After releasing a heavily praised debut recorded mostly somewhere in the Wisconsin woods, Iver returns with a self-titled sophomore release full of songs all named after places. It's a rather atmospheric record that lends itself both to Iver's unique voice (even if you never listened to his debut, you may have heard it through an eclectic mix of collaborations with the likes of Peter Gabriel, Kanye West, St. Vincent) and the acoustic instruments behind all the atmosphere which creates Iver's own unique take on indie folk rock. "Holocene" and "Calgary" seem to be tracking the best with audiences, and in the case of the former, I can see why, though I also found the slightly more up-beat "Towers" to be solid. Like his first release, there's one thing you can say over Iver's music whether you dig it or don't: it certainly sounds like it comes from a far away place, it's just in this case most of the songs are centered (and named) after them. It's not an album I'd listen to all the way through at once I don't think, it's too monotone a record as a whole for me, but it's not without it's interesting moments.
Available on: CD, Vinyl, MP3
Other Notable Releases (6.21.11)
'Alpocalypse,' Weird Al Yankovic
Growing up in the 90's, you know, a time when Weird Al was almost relevant, I have a soft spot for his usually spot-on parodies. It's almost a coming of age ceremony for musicians, getting spoofed by Yankovic. The likes of Gaga, class-act and master cover artist Miley Cyrus and Bruno Mars are among those who can add them to that list now. If you're interested, you might as well pony up the extra few bucks for the 24-track Deluxe Edition. Yes, friends, the deluxe album thing is such a trend right now that even Weird Al is getting them...
Available on: CD, MP3, Vinyl release in July
'Modern Love,' Matt Nathanson
Folk Rock/Alt Country act Nathanson comes in this week with his 7th LP and second one to be released on Vanguard. In recent years Nathanson has become more of a household type name after the platinum selling success of "Come on get Higher," and shows himself growing as a performer here. The record is too clean for me, the production too precise and too well groomed for commercial success. To me it just sounds too much like enough of the stuff you already hear on what could be considered soft-rock radio. I suppose that's not a bad thing for a lot of listeners (or Nathanson's bank account) but for me, it's not a release I personally will be reaching for often over the next few weeks. The lead single, "Faster," at times sounds like it needs to break into a chorus of "Life is a Highway, I'm gonna ride it all night long dudes!" and what will probably be released as the next single, "Run," is certainly a mix meant to be spoon-fed into contemporary pop-rock fans ears. Not my cup of tea, but for some, they'll love it.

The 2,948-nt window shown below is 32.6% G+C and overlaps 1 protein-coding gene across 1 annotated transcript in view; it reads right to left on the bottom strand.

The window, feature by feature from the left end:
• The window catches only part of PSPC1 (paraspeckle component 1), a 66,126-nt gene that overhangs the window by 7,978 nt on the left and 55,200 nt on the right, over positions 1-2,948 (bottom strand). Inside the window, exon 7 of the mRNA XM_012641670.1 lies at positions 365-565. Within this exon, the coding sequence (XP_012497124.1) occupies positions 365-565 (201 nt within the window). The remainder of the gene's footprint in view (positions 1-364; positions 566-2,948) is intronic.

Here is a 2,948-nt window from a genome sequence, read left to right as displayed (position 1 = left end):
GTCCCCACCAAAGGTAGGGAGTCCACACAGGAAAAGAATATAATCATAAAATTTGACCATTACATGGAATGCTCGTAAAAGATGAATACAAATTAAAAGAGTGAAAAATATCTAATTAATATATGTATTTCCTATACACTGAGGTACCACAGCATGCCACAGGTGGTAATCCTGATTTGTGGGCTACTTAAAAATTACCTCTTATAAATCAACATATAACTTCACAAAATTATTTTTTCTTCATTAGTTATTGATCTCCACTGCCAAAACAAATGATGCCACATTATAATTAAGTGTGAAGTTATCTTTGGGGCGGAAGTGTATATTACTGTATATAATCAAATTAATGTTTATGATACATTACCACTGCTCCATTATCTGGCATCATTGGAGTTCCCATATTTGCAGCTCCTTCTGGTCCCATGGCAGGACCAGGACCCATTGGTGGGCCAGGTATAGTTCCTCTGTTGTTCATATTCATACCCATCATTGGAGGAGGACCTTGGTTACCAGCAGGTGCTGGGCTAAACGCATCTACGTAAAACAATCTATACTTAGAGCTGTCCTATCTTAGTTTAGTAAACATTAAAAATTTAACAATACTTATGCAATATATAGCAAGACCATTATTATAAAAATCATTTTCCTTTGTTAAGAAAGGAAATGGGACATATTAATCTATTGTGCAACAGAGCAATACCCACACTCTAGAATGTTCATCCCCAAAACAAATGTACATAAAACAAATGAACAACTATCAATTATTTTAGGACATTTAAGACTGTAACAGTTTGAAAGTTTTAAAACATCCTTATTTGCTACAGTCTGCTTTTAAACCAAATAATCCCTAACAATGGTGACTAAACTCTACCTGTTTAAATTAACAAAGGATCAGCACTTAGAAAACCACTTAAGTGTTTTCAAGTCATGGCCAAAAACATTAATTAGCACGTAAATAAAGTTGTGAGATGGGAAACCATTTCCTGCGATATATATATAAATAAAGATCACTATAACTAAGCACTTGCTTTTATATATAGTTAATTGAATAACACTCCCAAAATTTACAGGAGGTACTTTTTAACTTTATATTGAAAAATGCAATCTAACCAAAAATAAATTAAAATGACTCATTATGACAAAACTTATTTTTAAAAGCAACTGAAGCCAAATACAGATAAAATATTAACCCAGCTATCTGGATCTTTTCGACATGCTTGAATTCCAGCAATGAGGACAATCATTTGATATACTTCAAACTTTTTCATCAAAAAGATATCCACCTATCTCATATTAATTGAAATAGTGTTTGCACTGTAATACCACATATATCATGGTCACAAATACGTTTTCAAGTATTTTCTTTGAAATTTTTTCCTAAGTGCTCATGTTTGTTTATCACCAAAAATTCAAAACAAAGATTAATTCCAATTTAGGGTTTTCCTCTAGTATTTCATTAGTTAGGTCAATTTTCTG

Available on: CD, Vinyl, MP3
In Other Media: "Rocko's Modern Life," the greatest and most adult hidden (sometimes not so hidden) humored show of Nickelodeon's cartoons from the 1990's, finally comes to DVD after years of contractual hang-ups. If you want something completely different (where else are you going to find a show that uses being a party clown as a metaphor for coming out of the closet as a homosexual) yet so eerily similar (it pegs the ho-hum everyday life pretty well) you may be interested. Also Michael Bay's "The Island" comes to blu ray this week, a film I only saw once, at a press screening before it was released, and never since. However, it has one thing I do remember quite well: a vehicular chase scene better than any Bay has done in his first two vehicular sci-fi "Transformers" flicks.
I also took in a double feature like I often do recently. I found "Green Lantern" to be better than I found in Bence's review, maybe due to his extremely high expectations on the film he was disappointed. I went in with rather low expectations due to the trailers and Ryan Reynolds. I came out of it and felt it's okay, nothing spectacular or groundbreaking, but it was decent enough, though problematic. Villain wise, it's pretty week as 70's Porn Star Man goes quadriplegic with bitter beer face just doesn't scare me. Also saw "Fast 5" finally, and somehow, enjoyed that one too. Even though it's essentially "Oceans 11" with a muscles & muscle car spraypaint over it (I'm sure Manny's review will delve deeper into it) it was enjoyable for both it's easily made fun of plot and dialogue (as well as core audience sitting next to us) and also it's well paced and surprisingly well blocked out and well edited action sequences. It's always nice to know what's going on in an action sequence, "Quantum of Solace" take note. See you next week, dudes.